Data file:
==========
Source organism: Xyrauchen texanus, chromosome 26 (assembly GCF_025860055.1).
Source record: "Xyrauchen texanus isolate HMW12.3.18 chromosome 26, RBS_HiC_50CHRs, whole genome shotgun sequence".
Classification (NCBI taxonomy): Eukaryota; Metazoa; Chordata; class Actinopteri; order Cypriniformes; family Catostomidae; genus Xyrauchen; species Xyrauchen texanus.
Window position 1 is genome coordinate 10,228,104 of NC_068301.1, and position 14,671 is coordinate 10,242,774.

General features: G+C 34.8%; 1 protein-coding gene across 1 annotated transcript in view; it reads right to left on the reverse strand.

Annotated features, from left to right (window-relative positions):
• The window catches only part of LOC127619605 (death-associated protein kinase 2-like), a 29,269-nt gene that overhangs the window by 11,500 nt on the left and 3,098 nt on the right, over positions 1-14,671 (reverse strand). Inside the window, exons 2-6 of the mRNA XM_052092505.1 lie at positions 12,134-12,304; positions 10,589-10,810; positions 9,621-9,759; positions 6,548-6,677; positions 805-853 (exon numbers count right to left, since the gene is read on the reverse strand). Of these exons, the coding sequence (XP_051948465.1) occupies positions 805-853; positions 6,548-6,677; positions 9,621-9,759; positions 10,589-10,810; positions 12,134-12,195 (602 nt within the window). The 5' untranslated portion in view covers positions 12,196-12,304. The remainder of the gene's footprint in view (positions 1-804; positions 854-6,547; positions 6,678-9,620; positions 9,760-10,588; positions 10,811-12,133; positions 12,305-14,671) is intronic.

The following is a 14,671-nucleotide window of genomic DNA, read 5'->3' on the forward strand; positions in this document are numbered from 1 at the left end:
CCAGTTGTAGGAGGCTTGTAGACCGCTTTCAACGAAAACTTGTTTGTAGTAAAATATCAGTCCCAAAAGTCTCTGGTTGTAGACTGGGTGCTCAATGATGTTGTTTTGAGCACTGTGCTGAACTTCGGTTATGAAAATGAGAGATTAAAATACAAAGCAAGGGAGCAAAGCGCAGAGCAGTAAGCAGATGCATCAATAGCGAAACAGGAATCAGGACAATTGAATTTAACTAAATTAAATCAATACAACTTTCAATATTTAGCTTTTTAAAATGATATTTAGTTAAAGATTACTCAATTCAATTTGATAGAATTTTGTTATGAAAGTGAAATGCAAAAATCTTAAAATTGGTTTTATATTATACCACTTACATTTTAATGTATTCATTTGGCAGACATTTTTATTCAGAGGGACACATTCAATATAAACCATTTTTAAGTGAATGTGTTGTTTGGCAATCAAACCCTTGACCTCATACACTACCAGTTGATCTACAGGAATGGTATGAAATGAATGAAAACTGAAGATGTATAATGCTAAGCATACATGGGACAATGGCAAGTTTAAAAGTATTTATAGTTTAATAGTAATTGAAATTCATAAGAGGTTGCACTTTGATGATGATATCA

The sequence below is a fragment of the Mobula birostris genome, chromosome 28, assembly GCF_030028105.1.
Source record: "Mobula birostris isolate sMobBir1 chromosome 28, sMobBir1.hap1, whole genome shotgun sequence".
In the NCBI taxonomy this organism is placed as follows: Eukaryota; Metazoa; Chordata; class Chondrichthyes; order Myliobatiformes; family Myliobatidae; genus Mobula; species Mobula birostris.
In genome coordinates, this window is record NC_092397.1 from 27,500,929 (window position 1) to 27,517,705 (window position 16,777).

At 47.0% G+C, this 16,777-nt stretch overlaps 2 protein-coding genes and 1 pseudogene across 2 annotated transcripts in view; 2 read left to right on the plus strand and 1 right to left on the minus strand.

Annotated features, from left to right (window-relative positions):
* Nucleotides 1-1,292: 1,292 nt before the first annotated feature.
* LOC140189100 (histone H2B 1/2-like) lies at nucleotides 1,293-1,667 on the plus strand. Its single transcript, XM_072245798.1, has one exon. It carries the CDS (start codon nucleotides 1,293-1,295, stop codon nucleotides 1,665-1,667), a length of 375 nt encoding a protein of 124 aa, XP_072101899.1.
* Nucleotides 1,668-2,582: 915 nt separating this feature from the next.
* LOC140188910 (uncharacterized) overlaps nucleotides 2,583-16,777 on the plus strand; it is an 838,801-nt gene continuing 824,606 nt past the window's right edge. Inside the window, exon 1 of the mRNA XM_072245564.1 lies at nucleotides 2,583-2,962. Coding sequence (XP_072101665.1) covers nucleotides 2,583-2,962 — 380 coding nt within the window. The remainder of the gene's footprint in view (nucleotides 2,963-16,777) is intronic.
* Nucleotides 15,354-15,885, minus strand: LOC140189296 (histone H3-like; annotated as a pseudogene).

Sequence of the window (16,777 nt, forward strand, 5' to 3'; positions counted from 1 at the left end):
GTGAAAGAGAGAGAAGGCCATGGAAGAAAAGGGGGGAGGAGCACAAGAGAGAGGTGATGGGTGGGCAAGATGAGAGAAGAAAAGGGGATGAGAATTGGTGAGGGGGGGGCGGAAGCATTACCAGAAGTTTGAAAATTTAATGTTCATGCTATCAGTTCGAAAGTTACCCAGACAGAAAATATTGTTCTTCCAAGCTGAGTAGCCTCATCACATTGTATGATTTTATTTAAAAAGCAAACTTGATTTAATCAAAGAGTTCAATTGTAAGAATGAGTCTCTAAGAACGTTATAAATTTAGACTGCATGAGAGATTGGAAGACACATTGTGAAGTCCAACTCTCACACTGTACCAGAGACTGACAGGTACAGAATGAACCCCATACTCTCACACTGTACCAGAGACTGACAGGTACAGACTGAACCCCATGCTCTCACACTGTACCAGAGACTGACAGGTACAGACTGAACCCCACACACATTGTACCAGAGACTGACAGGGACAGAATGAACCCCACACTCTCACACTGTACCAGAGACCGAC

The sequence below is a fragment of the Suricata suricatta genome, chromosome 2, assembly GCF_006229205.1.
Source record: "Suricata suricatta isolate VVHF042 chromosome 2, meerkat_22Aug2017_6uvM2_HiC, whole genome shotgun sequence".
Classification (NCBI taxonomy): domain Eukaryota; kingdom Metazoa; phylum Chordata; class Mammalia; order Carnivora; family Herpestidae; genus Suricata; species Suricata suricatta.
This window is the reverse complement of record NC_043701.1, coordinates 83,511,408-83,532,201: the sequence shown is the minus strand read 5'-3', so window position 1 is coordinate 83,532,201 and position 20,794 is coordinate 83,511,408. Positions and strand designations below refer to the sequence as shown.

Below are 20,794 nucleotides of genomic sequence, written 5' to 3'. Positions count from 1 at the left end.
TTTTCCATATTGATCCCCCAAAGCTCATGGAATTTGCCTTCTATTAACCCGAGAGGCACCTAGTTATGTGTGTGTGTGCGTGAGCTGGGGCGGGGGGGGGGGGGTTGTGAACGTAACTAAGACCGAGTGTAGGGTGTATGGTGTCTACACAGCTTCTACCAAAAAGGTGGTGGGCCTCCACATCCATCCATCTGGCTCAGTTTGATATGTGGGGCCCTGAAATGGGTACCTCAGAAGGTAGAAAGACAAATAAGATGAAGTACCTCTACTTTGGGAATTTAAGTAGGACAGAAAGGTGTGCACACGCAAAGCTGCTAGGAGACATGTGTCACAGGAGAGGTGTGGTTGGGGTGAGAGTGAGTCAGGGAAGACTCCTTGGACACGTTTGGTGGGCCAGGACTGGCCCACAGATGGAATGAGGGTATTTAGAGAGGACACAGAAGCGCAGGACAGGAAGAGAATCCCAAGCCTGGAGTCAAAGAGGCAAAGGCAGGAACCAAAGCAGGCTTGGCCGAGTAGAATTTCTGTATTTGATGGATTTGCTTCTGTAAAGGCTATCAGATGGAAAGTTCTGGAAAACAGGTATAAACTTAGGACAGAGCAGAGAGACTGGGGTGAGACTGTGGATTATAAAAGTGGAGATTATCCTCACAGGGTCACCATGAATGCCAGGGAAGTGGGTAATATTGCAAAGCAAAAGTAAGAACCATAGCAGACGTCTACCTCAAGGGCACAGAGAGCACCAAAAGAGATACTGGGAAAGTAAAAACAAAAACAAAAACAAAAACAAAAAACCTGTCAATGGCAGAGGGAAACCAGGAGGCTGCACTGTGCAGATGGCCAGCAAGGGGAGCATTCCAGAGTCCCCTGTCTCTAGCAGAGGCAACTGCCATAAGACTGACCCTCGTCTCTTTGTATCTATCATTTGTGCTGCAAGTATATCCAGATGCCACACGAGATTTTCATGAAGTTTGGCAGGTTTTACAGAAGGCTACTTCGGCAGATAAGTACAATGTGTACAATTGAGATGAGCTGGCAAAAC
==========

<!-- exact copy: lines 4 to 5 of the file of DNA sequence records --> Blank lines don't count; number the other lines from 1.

Window position 1 is genome coordinate 10,228,104 of NC_068301.1, and position 14,671 is coordinate 10,242,774.

General features: G+C 34.8%; 1 protein-coding gene across 1 annotated transcript in view; it reads right to left on the reverse strand.